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[Thermal Physics] Calculating Energy Removal

  1. Feb 14, 2015 #1
    1. The problem statement, all variables and given/known data

    A water of mass 300g has been poured into a glass of mass 100g (of specific heat capacity 970Jkg-1°C-1) in a refrigerator. How much energy must be removed to cool the liquid and the glass from 30°C to 7°C?

    2. Relevant equations

    c = Q/mΔT

    3. The attempt at a solution

    mwater = 300g = 0.3kg
    cwater = 4180JKg-1°C-1
    mglass = 100g = 0.1kg
    cglass = 970Jkg-1°C-1
    ΔT = -23°C
    Q = ?

    c = Q/mΔT => ΔT = Q/cm

    ...

    I'm having a problem setting up the equation the right way since this isn't helping me solve my problem here. I believe I'm fundamentally thinking wrong about the problem and hence am setting it up this way. Any help would be appreciated on how to proceed with it and also, please, include the reasoning behind your decisions so I can learn to set up the problem correctly in my head. Thank you.
     
  2. jcsd
  3. Feb 14, 2015 #2

    Suraj M

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    Gold Member

    split the question up, (treat the cup and the liquid independently), find the heat removed for the temperature change in each case and just add.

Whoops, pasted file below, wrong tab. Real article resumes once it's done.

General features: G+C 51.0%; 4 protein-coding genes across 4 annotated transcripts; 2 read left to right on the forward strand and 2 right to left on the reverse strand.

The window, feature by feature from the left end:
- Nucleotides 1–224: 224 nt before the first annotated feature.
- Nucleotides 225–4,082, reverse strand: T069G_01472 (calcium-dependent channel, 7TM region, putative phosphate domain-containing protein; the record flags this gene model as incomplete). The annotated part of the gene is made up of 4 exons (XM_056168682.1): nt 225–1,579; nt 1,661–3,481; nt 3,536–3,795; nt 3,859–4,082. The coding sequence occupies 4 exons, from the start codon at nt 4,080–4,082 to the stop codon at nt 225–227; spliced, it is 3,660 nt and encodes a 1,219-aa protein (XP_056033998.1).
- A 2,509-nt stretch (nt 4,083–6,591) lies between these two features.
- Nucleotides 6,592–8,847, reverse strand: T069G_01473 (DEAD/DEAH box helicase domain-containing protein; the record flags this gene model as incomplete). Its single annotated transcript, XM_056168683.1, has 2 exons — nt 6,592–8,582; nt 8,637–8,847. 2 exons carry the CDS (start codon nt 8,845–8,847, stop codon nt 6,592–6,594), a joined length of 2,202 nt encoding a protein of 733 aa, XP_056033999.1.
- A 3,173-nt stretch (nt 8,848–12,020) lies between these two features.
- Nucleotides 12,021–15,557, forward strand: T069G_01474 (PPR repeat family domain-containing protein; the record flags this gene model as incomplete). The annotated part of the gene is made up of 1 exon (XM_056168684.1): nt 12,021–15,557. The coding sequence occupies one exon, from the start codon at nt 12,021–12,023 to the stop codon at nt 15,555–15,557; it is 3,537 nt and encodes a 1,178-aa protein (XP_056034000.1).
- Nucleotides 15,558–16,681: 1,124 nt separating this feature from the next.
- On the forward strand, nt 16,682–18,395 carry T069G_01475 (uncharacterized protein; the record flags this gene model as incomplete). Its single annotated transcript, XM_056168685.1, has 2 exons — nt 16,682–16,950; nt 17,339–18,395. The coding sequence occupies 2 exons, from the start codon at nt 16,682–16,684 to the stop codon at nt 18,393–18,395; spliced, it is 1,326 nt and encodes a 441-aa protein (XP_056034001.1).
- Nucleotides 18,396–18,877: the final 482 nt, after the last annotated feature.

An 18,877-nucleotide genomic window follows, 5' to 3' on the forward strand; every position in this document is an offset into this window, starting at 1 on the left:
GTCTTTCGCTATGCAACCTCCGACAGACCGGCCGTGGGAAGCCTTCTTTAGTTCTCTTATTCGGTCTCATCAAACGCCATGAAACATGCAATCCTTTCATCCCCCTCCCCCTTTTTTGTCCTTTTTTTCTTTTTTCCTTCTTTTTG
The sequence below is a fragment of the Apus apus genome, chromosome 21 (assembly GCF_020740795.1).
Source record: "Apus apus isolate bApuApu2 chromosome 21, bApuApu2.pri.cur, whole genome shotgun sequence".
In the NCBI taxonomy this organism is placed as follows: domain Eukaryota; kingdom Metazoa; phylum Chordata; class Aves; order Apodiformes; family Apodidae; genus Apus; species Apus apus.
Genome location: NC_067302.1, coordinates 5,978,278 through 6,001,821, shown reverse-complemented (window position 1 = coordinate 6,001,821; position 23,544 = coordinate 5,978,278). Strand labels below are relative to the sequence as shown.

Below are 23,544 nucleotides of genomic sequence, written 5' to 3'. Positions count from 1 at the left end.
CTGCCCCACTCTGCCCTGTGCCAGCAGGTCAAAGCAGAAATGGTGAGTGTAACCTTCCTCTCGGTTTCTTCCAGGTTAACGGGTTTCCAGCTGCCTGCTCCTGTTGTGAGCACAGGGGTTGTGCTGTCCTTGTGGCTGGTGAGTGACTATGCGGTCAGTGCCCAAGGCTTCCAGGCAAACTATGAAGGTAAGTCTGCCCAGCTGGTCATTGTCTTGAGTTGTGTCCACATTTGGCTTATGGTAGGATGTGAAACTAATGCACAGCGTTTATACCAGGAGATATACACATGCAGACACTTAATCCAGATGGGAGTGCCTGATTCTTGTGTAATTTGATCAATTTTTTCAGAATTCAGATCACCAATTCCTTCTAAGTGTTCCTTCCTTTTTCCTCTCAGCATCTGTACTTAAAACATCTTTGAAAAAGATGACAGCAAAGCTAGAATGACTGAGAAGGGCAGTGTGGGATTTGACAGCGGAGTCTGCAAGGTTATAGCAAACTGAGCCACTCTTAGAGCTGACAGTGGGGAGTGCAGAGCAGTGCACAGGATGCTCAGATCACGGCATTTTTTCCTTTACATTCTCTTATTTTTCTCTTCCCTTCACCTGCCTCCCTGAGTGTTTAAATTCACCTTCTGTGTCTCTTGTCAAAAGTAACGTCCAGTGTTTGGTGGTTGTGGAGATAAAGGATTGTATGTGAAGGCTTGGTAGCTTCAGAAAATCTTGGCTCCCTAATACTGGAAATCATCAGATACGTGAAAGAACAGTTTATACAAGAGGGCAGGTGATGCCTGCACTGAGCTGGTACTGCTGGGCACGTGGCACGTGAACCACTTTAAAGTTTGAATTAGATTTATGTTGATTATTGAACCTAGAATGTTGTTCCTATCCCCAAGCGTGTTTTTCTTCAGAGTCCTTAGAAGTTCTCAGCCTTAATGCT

Try it out. Do the calculation and post it. You'll probably get it right!
     
  4. Feb 14, 2015 #3

    SteamKing

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    It would be better to use Q = mcΔT in your calculations.

    Qtotal = Qglass + Qwater
     
  5. Feb 15, 2015 #4
    Thank you. I've done as I've been told and got both values for Q negative (since I included multiplication with -23 for ΔT in both equations). Now, when I turn Qwater to positive and than add Qglass to it [Q = Q + (-Q)] I get a good result. Would you please explain me what am I doing wrong, because I can see myself on the exam not realizing when I have to switch signs since there is no solution provided to compare my results.
     
  6. Feb 15, 2015 #5

    NascentOxygen

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    Staff: Mentor

    The water and its container are both cooled, so for them ΔT is negative, and the energy (heat) change for them is likewise negative, i.e., Q is negative because their energy content must be reduced.
     
  7. Feb 16, 2015 #6

    Suraj M

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    Gold Member

    Actually maxee, i prefer not using the signs at all, i would take even ΔT as positive, it makes calculations easy and takes the pressure off you, to get the right signs.
    So just calculate the Q (change in energy) in both the cases and add ( only in this case, don't generalize), later see if its decrease or increase in temperature, then decide the sign.
    I don't understand why you turned Qwater positive?? Even if you did then even Qglass should be turned +ve.
     
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